How do you feel about setting goals? Maybe you’re not keen on the whole idea – it seems artificial to you, or you’re worried about failure. Or perhaps, like me, you’re really good at coming up with interesting goals – and less good at actually following through on them.
Either way, just having a goal in mind isn’t going to get you far. You need to set goals in the right way – setting yourself up for success, rather than half-heartedly aiming for a vague dream.
Here’s how to set great goals that’ll get you real results.
Step 1: Make Sure it’s YOUR Goal
One of the biggest mistakes that people make when setting goals is to choose things which they feel they “should” do, perhaps prompted by family, friends or society in general.
If you have a list of goals like “be skinny” or “make $50k” or “visit the in-laws more often”, go through and ask yourself whether these are really your goals. There are very few things in life which you really have to do – so if you’ve ended up with a bunch of goals that other people have set for you, start thinking about what you would really like to do. Don’t set arbitrary goals just because you think you should.
There’s not much joy to be had in chasing a goal which you don’t care about. Chances are, you’ll give up part-way and end up feeling guilty – or you’ll reach the goal, only to find that success doesn’t seem to make you any happier.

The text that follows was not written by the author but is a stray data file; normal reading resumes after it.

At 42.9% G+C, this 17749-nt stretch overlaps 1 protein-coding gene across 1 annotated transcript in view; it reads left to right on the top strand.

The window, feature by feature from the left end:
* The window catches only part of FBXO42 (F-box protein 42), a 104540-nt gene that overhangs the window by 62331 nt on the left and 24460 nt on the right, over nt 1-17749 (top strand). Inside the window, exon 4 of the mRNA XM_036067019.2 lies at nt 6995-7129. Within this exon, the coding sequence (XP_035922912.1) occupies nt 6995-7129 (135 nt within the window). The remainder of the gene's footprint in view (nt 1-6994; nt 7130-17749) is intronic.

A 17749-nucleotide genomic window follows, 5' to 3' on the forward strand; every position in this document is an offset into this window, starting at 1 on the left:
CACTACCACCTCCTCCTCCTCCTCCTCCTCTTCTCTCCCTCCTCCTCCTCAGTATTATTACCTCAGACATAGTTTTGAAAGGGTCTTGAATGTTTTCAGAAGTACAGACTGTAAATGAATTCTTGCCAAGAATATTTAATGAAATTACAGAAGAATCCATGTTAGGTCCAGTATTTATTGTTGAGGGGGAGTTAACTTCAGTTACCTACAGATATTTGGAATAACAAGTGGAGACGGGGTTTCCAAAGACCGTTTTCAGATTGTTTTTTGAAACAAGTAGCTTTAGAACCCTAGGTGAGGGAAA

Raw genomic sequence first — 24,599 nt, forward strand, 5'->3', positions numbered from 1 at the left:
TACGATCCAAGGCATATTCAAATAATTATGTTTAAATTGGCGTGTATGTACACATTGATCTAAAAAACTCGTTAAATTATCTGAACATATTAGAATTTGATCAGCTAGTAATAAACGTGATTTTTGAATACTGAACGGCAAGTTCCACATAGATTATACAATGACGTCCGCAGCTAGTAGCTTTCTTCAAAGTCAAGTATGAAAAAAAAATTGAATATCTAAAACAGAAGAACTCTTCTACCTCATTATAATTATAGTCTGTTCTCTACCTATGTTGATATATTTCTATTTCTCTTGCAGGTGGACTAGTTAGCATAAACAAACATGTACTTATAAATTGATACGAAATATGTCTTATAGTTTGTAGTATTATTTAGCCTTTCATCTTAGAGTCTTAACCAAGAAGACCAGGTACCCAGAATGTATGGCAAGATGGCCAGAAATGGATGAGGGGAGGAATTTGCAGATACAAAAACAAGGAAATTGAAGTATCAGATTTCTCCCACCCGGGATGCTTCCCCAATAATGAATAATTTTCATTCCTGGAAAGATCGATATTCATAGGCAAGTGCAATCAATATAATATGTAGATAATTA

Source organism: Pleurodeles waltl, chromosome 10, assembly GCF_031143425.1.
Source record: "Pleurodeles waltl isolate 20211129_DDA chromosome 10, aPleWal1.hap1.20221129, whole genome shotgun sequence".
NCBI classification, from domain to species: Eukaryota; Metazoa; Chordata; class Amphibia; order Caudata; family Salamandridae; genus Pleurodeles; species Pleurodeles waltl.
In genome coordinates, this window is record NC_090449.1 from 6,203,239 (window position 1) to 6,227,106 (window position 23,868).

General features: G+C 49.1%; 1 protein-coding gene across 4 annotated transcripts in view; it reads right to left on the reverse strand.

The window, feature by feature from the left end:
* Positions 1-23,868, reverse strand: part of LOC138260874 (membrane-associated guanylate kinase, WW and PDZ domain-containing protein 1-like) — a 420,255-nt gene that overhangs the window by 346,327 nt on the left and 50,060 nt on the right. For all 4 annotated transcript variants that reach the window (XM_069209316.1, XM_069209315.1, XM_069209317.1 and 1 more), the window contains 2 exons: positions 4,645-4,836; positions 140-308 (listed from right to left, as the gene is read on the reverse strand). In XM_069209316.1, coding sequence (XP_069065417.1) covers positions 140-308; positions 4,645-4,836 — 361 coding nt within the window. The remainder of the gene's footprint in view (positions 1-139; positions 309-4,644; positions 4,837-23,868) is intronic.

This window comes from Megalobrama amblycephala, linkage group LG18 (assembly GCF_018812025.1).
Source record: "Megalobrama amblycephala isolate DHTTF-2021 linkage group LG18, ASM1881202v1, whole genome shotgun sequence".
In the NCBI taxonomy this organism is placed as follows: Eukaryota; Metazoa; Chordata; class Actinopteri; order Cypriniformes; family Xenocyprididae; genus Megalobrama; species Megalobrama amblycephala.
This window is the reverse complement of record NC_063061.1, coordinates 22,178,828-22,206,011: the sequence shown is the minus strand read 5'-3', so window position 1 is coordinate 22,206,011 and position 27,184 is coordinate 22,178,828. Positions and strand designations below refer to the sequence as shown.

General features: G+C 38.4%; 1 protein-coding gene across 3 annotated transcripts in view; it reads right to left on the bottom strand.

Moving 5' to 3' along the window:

Step 2: Be Specific
An awful lot of people have goals like “lose weight”. A vague goal like this is generally pretty half-hearted. Sure, you might be very keen to lose weight, but chances are, you’re not taking deliberate and focused action.
Being specific means setting a concrete goal, one you can measure. Instead of “lose weight” you might pick “lose 30lbs”. Instead of “get fitter” you might decide on “jog for ten minutes without stopping”.
There’s no need to go overboard here, though. If your goal is to change to a new career, don’t focus too narrowly on that one “perfect” job – otherwise you might miss out on something else equally good, or even better.
Step 3: Set a Deadline
Some goals have daily or weekly deadlines built in. For instance, you might have a goal to “read for 30 minutes every day” or “finish one book each week.”
Other goals, though, are awfully easy to put off. Perhaps you’re writing a book – a big, long-term task which you probably won’t be able to work on every single day. In this case, you’ll want to set yourself a deadline.
A good deadline is a bit challenging, without being unrealistic. Build in room for life to be unpredictable – don’t plan for everything to go smoothly, because chances are, it won’t!
Step 4: Plan Your Actions
Most goals will need breaking down into concrete actions. For instance, you might have a sensible, specific goal like “lose 30lbs in the next 12 months” – but how exactly are you going to go about achieving such a big goal?
You might not always be able to completely control your progress, but you can always take care of your actions. That means that instead of saying “I’ll lose 1lb per week” (and giving up when your weight sticks stubbornly), you focus on what you’ll do – maybe “I’ll write down everything I eat” or “I’ll go to the gym three times per week”.
When planning your actions, find a good way to measure them and stay accountable. You might want to tick days on a calendar, keep a diary, tell a friend, or create a document on your computer to track your progress.
Now … Go for It!
You can set great goals all day, but if you wait for the perfect time to get started, you’ll never get anywhere. Work out what you need to do first, and go for it – today.
If you need a bit of encouragement, share your goal in the comments section below. Good luck!